Snipping off the sides of an acclaimed painting to fit an assigned space would be unheard of in modern times. But that is exactly what was done to one of Rembrandt van Rijn's most famous works, The Night Watch, almost 300 years ago. Now, Amsterdam's Rijksmuseum has finally managed to restore the painting to its original glory with the help of artificial intelligence (AI).
The Night Watch was commissioned in 1639 by Frans Banninck Cocq, the captain of Amsterdam's civil militia, and depicted him (in black with the red sash) and his 17 members. It was completed in 1642 and spent more than 70 years in the banquet hall of the civil militia it was based on.
In 1715, Dutch officials decided to move the painting to the city hall in Amsterdam's Royal Palace on the Dam. The almost 12-foot by14-foot artwork was too large to go through the doors, so the movers decided to cut the edges. They took off about 2 feet from the painting's left side and about 5 inches from the right. They also took off 9 inches and 5 inches from the top and bottom, respectively. The strips were never recovered. However, art historians have been aware of the missing items thanks to a smaller replica of the original scene painted by Dutch artist Gerrit Lundens.
In 2019, officials of Amsterdam's Rijksmuseum, where the painting has been displayed since 1808, decided to recreate the missing sections. The endeavor was part of the multimillion-dollar Operation Night Watch Project to determine how best to preserve the masterpiece for future generations.
To help them with the reconstruction, the team, led by the museum's senior scientist, Robert Erdmann, turned to a new AI algorithm. Called Convolutional Neural Networks, it helps computers figure out what images may have once looked like. The scientists scanned high-resolution images of the original and Ludens' painting to the computer. The AI was able to study and correct the painting's perspective. It also recognized the exact colors used by the Dutch master and could even mimic his brushstrokes.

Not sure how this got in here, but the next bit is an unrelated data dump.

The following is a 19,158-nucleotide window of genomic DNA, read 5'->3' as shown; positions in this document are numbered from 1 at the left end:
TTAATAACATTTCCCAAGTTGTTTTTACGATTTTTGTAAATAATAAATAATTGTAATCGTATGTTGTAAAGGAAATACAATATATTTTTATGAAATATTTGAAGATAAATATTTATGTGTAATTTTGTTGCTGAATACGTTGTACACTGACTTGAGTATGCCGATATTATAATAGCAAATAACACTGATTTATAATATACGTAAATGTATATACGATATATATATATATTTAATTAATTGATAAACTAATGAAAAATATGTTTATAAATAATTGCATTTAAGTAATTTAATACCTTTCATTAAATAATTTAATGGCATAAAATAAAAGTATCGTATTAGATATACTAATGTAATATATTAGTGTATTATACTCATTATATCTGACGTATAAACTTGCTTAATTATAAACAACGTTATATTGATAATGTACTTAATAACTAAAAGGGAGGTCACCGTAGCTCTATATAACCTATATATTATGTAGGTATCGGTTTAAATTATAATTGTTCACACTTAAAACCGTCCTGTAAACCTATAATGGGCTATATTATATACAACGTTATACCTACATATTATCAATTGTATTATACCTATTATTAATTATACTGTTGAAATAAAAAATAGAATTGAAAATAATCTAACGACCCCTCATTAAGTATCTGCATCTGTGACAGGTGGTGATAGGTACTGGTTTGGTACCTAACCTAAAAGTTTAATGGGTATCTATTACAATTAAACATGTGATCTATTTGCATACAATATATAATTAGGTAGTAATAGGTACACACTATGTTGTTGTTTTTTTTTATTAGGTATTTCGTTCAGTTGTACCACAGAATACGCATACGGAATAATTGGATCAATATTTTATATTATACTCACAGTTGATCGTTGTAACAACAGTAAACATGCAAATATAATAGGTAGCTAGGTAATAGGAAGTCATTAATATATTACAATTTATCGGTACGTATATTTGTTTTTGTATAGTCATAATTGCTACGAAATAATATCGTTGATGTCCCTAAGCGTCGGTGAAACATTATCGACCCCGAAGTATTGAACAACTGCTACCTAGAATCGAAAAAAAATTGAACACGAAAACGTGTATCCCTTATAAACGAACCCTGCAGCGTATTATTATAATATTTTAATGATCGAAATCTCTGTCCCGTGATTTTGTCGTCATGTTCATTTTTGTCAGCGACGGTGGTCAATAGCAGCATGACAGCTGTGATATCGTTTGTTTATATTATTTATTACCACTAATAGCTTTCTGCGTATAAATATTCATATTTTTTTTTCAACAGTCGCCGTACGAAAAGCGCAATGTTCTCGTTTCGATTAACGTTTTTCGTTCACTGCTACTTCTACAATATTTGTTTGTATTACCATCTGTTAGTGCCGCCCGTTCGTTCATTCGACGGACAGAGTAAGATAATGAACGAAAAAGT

The "missing" strips were printed and mounted to the painting, allowing visitors to view the image as Rembrandt had intended. The left side included two men watching the event and a young boy running away from the militia. A drummer and a barking dog were added to the painting's right side.
“It is spectacular because what Rembrandt painted was Captain Franz Benninck Cocq ordering his lieutenants to march out, and that is now exactly what you see,” said Taco Dibbits, director of the Rijksmuseum. “With the addition, especially on the left and the bottom, an empty space is created in the painting where they march towards. When the painting was cut, [the lieutenants] were in the center, but Rembrandt intended them to be off-center marching towards that empty space, and that is the genius that Rembrandt understands: you create movement, a dynamic of the troops marching towards the left of the painting.”
The AI helped the museum reproduce the best possible version of the missing pieces. But Dibbits remains optimistic that the original painting strips are still around and will be returned to the museum some day. The restored painting will be available for visitors to view until September. It can also be seen online on the museum's website.
Resources: Theverge.com, www.rijksmuseum.nl, BBC,com